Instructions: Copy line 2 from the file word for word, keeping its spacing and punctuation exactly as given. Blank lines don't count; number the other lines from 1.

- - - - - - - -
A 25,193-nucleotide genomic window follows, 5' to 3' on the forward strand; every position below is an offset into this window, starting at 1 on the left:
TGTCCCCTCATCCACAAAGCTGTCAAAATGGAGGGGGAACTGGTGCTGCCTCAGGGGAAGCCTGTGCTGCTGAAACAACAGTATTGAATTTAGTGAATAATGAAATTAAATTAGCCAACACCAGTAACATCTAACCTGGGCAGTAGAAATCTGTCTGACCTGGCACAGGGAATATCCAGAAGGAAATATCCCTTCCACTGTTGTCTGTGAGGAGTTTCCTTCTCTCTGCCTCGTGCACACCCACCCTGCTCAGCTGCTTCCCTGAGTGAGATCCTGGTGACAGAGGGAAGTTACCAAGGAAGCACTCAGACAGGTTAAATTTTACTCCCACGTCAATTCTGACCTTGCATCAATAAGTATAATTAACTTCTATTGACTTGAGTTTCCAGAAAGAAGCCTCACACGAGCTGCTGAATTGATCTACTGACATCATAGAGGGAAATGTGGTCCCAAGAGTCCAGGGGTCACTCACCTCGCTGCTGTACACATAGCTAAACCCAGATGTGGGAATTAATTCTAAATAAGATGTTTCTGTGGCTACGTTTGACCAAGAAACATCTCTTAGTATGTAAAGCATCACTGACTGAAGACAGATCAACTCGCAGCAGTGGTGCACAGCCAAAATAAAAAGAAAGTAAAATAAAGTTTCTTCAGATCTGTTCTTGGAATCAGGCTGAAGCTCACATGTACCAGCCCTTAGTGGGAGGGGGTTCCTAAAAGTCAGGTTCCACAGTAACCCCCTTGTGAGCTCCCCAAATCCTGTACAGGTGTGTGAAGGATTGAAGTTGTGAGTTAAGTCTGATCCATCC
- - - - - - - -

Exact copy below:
TGTCCCCTCATCCACAAAGCTGTCAAAATGGAGGGGGAACTGGTGCTGCCTCAGGGGAAGCCTGTGCTGCTGAAACAACAGTATTGAATTTAGTGAATAATGAAATTAAATTAGCCAACACCAGTAACATCTAACCTGGGCAGTAGAAATCTGTCTGACCTGGCACAGGGAATATCCAGAAGGAAATATCCCTTCCACTGTTGTCTGTGAGGAGTTTCCTTCTCTCTGCCTCGTGCACACCCACCCTGCTCAGCTGCTTCCCTGAGTGAGATCCTGGTGACAGAGGGAAGTTACCAAGGAAGCACTCAGACAGGTTAAATTTTACTCCCACGTCAATTCTGACCTTGCATCAATAAGTATAATTAACTTCTATTGACTTGAGTTTCCAGAAAGAAGCCTCACACGAGCTGCTGAATTGATCTACTGACATCATAGAGGGAAATGTGGTCCCAAGAGTCCAGGGGTCACTCACCTCGCTGCTGTACACATAGCTAAACCCAGATGTGGGAATTAATTCTAAATAAGATGTTTCTGTGGCTACGTTTGACCAAGAAACATCTCTTAGTATGTAAAGCATCACTGACTGAAGACAGATCAACTCGCAGCAGTGGTGCACAGCCAAAATAAAAAGAAAGTAAAATAAAGTTTCTTCAGATCTGTTCTTGGAATCAGGCTGAAGCTCACATGTACCAGCCCTTAGTGGGAGGGGGTTCCTAAAAGTCAGGTTCCACAGTAACCCCCTTGTGAGCTCCCCAAATCCTGTACAGGTGTGTGAAGGATTGAAGTTGTGAGTTAAGTCTGATCCATCC